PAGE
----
“Pragmatism” will clash with “idealism” in Thai elections

Four starving men trudge across a vast desert with just one piece of bread left. Sharing it and nobody will die first or immediately, but most likely they all will die afterwards. The only chance for anyone to survive long enough to get past the desert is for that person to be given the whole bread.

At the expense of the other three, of course.

Pheu Thai is reportedly in favour of the “one survivor” scenario. Former red-shirt warrior Jatuporn Prompan calls that selfish, but some others may describe it as pragmatism. The party’s allies, for obvious reasons, prefer idealism even if that might lead to the whole bunch ending up once again in the opposition bloc.

The biggest party is getting the two-ballot electoral system it likes, and gone will be the “every vote counts” rule that prevented it from being handed any party-list seat at all in the 2019 election. Pheu Thai is asking voters to select its constituency candidates and mark the party’s name in the popular vote ballot.

Every party is doing the same. However, one proposal is breaking that common sense. To help Move Forward which is under threat due to the new electoral system, it has been suggested that a voter of this ideological half should select a Pheu Thai constituency candidate but cast his or her popular vote for Move Forward. This way, the second biggest opposition party can get a sizeable number of party-list MPs.

Pheu Thai’s strategists cannot be blamed if they consider that too risky. The opposition bloc repeating its 2019 success or slightly bettering it will not be impactful enough to sway senators. For the Senate to at least think twice, one opposition party must register a real landslide. For that to happen, Pheu Thai will need all the party-list seats it can get.

Move Forward Party leader first choice in Bangkok for next PM – NIDA Poll

To neutralize the Senate which is itching to exercise its provisional power to join the House of Representatives in selecting the next prime minister, PheuThai needs a resounding victory, not the ceremonial triumph as in 2019 that did not help at all. That year, Pheu Thai emerged the biggest party with 136 seats, compared with Palang Pracharath’s 116, but the latter went on to be the core of the government while the former had to settle for a place in the opposition. One of Palang Pracharath’s biggest attractions was that the party had the Senate on its side.

From Pheu Thai’s perspective, split vote could kill us all. This is somewhat sensible because the party and Move Forward virtually share the same market, meaning one’s gains can be the other’s losses.

Under the split-vote strategy, Pheu Thai might not get much bigger whereas Move Forward still faces uncertainties in constituencies where the parties’ candidates have to square off against one another. If Pheu Thai shares party-list seats with Move Forward but beat the latter at most constituencies, it all could go back to Square One, or 2019 to be exact.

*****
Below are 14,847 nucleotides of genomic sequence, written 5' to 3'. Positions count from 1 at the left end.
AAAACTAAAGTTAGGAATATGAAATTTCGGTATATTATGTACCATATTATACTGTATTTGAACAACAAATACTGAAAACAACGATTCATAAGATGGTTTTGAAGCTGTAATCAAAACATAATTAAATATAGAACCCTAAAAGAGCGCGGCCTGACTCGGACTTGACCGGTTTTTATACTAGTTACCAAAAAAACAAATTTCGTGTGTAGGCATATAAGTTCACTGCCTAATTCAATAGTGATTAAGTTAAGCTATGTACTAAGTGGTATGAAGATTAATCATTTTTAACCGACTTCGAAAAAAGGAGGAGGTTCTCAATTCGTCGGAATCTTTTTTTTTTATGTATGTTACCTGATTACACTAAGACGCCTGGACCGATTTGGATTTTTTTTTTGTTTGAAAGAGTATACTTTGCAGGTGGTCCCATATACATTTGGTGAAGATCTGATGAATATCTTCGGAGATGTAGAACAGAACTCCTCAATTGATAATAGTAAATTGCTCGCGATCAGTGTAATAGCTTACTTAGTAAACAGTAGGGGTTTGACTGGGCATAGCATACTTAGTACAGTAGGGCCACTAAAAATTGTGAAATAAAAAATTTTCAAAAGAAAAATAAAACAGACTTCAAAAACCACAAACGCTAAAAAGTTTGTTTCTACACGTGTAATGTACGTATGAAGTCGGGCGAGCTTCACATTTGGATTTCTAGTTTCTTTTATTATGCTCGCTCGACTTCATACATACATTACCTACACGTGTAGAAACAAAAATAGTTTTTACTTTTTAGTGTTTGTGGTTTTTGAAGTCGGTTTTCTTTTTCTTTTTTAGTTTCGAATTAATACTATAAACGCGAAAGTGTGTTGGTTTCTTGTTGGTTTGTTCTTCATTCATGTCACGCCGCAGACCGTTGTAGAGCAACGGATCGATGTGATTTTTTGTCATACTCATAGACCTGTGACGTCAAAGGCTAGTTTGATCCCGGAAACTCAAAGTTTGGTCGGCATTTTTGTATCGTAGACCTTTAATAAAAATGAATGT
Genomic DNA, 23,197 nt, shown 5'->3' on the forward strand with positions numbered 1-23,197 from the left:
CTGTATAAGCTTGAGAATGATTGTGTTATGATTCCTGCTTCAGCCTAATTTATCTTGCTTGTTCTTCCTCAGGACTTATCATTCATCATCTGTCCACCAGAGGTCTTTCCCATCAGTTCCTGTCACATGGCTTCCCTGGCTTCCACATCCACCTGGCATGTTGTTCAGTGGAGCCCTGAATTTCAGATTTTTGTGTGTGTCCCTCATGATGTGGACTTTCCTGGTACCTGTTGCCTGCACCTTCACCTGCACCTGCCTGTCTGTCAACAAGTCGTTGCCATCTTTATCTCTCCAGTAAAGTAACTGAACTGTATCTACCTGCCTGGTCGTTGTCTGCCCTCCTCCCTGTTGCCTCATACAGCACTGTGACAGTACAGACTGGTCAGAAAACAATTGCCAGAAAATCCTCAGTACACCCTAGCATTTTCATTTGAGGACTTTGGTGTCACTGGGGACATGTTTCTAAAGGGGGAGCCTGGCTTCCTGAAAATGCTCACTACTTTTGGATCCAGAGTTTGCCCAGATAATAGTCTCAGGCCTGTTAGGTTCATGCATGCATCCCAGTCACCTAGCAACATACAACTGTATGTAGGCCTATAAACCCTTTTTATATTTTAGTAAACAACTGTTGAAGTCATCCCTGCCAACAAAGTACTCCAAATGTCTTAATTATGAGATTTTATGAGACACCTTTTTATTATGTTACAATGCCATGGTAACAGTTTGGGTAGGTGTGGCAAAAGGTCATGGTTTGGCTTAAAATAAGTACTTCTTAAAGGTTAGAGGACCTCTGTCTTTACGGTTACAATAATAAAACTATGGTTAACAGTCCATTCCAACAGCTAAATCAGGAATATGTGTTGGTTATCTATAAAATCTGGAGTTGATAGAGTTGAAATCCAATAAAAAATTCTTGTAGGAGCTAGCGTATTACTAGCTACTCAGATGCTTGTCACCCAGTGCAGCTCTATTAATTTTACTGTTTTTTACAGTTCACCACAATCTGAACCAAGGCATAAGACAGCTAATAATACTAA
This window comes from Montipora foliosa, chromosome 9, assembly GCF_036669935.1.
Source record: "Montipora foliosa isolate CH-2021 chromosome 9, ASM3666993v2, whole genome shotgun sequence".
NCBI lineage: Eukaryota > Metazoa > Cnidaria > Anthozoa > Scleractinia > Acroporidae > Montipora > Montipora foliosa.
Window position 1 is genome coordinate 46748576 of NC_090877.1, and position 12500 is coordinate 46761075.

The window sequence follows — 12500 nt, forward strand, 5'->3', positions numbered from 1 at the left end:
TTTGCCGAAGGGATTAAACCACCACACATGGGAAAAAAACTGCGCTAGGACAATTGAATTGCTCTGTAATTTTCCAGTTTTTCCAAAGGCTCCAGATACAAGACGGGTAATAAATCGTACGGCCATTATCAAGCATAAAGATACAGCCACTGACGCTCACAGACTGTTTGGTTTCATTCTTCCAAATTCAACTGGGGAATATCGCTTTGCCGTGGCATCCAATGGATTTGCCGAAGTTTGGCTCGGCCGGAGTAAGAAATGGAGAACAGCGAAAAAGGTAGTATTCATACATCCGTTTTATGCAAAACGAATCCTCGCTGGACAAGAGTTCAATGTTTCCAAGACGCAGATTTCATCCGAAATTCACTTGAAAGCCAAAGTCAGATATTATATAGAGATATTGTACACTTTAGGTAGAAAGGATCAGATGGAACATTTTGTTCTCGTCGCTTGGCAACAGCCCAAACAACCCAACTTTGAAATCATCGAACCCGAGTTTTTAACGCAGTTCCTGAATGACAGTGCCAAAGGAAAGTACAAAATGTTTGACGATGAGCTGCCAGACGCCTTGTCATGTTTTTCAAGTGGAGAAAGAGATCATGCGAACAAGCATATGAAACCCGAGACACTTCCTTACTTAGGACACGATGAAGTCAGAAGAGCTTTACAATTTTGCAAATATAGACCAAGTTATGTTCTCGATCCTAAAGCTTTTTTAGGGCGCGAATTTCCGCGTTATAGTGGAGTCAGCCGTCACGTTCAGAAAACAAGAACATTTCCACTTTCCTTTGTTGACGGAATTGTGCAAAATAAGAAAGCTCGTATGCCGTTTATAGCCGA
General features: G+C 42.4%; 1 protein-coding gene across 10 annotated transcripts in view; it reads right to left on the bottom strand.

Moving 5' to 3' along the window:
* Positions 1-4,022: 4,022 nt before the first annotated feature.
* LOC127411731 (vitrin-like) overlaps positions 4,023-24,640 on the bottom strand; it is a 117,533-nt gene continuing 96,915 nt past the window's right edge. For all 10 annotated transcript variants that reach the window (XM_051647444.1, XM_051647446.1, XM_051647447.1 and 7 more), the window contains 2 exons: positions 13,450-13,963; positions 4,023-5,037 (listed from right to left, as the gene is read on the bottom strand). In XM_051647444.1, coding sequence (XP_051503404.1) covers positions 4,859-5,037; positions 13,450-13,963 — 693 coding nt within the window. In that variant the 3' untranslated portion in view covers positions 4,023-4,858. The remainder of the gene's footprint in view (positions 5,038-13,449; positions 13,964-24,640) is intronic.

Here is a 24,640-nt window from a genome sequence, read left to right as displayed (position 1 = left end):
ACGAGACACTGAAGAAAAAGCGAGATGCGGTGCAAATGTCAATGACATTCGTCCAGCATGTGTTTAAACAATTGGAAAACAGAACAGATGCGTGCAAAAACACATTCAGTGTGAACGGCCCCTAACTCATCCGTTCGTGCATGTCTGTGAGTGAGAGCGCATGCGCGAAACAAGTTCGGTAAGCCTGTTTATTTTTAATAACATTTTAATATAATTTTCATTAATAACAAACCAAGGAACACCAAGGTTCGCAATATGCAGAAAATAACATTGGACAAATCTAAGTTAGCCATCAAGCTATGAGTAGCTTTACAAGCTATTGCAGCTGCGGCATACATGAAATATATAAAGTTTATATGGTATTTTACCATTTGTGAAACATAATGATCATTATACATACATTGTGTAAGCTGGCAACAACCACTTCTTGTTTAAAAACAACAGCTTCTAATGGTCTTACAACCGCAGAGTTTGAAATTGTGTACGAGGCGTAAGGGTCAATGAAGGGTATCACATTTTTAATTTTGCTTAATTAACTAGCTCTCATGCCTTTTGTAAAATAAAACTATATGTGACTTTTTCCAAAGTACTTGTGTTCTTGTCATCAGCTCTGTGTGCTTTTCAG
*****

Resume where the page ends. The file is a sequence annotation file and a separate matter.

Critics of the “one survivor” theory has two main arguments. First, to really keep the Senate at bay, the current opposition bloc will have to win 376 House of Representatives seats. Supposing Pheu Thai wins 310 seats, an unlikely case, it will still need 66 more, which will be hard to find if Move Forward pays the price for the landslide. So, why jeopardise an alliance with a major yet selfish landslide that might prove insufficient anyway?

Second, last year’s City Assembly elections showed that “strong together” approach and outcome are possible.

Ideally, Pheu Thai should get a bit bigger, Move Forward should remain substantially big and other opposition allies should be able to maintain their relevance. While this might not tempt the whole Senate to stay in the barracks, a few might abstain or even switch sides.

Problem for the alliance is that Pheu Thai will need to choose pragmatism or idealism now. The party will need to tell voters what to do on May 14. If it chose a “pragmatic” approach, Move Forward will be left with a bad taste in the mouth, and Pheu Thai will not want its key ally to sulk.

As we can see, Palang Pracharath’s shadow still looms in the “one survivor” scenario. If Pheu Thai eats the whole bread and all its friends die, the “destination” may remain out of reach. It is possible that Pheu Thai will still need senators, and what is a better way to get their support than holding hands with Prawit Wongsuwan?

Move Forward can have its own pragmatism-versus-idealism dilemma, although the problem may come much later. If it joins Pheu Thai in a government, ethical questions might emerge especially if PaetongtarnShinawatra or Srettha Thavisin is the prime minister.

Jatuporn’s creditability has suffered lately, but he seemed to have been spot-on about one important thing this week. Paetongtarn and Srettha are no strangers to property development, and the business involves a lot of practices that may be controversial if one plays politics, let alone serves as head of government.

Pragmatism” may make Move Forward ignore any controversial activity. Idealism may dictate otherwise. Imagine the “servants’ shares” scandal taking place while Move Forward was a coalition partner. The party would have been torn between high-moral politics and expediency.

That could happen in a Pheu Thai-Move Forward government with either Paetongtarn or Srettha as prime minister.

Ones can always argue that nobody is squeaky clean, and that there are always secrets to cover up no matter who is the leader. But isn’t that exactly why Thailand has to be here in the first place?

In the ultimate picture, it’s not a vast desert with just four travelers. It’s a tightrope for everyone.

By Tulsathit Taptim


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